Selena trial news briefs
Copyright 1995 The Associated Press
10:16 AM 10/26/1995
Saldivar signs autographs
As the jury was deliberating her fate, convicted murderer Yolanda Saldivar became the object of autograph seekers. Saldivar, seated in the courtroom, spent the afternoon signing at least 50 press passes and credentials given to spectators and court personnel. "I think it's unusual," Douglas Tinker, her lead attorney, said. "The truth is she doesn't have anything better to do."
Cameras missing around courthouse
At least six television mini-cams, valued at $30,000 to $45,000 each, have been stolen from the area around the Harris County Courthouse since the Saldivar murder trial began Oct. 9. More than a dozen television satellite trucks, trailers and vans are parked on three sides of the courthouse on downtown Houston streets. At least two of the cameras were pilfered Monday as hundreds of people milled around the courthouse in the aftermath of the guilty verdict. Police are investigating. Some camera crews have taken to using bicycle cable locks to anchor the cameras to police barricades that are supposed to separate the press area from the public. Authorities say there is a black market both in and out of the country for the broadcast-quality cameras.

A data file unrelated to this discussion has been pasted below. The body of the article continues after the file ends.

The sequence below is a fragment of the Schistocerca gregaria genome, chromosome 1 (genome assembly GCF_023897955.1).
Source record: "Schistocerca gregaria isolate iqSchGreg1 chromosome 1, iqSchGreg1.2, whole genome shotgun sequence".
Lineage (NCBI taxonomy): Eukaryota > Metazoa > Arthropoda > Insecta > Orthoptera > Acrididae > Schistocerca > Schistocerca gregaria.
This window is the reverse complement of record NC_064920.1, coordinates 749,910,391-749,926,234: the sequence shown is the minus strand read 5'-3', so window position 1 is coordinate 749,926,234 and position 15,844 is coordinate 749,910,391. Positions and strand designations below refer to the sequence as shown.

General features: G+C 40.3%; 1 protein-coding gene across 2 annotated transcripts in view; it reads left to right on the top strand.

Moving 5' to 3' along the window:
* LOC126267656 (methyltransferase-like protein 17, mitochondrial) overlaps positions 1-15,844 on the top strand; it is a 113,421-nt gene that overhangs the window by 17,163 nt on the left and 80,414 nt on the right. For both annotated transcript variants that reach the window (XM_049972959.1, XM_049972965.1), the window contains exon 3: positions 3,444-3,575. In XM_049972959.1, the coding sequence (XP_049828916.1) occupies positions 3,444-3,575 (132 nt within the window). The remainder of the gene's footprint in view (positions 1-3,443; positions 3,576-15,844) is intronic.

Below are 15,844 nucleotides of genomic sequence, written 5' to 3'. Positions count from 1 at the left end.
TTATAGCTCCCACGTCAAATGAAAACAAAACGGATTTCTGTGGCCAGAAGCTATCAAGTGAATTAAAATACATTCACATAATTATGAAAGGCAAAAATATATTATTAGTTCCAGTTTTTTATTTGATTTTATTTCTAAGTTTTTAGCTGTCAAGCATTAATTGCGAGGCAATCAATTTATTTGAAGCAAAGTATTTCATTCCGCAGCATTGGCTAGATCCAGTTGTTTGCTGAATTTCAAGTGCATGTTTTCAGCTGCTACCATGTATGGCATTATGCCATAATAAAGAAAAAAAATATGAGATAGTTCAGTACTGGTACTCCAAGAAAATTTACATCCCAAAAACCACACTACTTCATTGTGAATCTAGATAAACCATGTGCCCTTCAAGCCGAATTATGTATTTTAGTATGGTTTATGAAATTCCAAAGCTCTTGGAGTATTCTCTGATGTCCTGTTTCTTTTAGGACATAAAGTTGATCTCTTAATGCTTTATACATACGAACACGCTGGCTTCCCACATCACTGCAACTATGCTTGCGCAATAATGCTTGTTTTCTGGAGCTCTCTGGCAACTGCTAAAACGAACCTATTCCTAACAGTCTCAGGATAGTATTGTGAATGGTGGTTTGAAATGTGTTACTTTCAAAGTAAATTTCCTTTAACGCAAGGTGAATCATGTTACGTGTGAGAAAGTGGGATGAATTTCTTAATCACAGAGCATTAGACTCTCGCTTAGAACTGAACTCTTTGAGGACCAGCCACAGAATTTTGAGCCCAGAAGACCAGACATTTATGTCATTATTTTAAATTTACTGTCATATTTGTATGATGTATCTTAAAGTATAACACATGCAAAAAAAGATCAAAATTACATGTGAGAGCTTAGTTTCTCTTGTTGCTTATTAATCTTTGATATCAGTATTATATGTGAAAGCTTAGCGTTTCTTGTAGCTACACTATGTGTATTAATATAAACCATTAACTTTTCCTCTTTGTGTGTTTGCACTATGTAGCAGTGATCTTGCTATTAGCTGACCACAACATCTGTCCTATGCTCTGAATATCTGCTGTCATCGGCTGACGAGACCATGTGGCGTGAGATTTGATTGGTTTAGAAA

Fans in the limelight
The crowd outside the Harris County Courthouse was smaller Wednesday than the hundreds who showed up to await the guilt-innocence verdict on Monday. Still, a core group stood behind barricades, holding signs supporting Selena and advocating severe punishment for her killer. A few even played Selena's music on boom boxes. The illumination of a TV camera light sent them into a frenzy of chanting and waving in hopes of making news broadcasts.
Food for thought
One request from the jury after about three hours of deliberations was for M&Ms and sodas.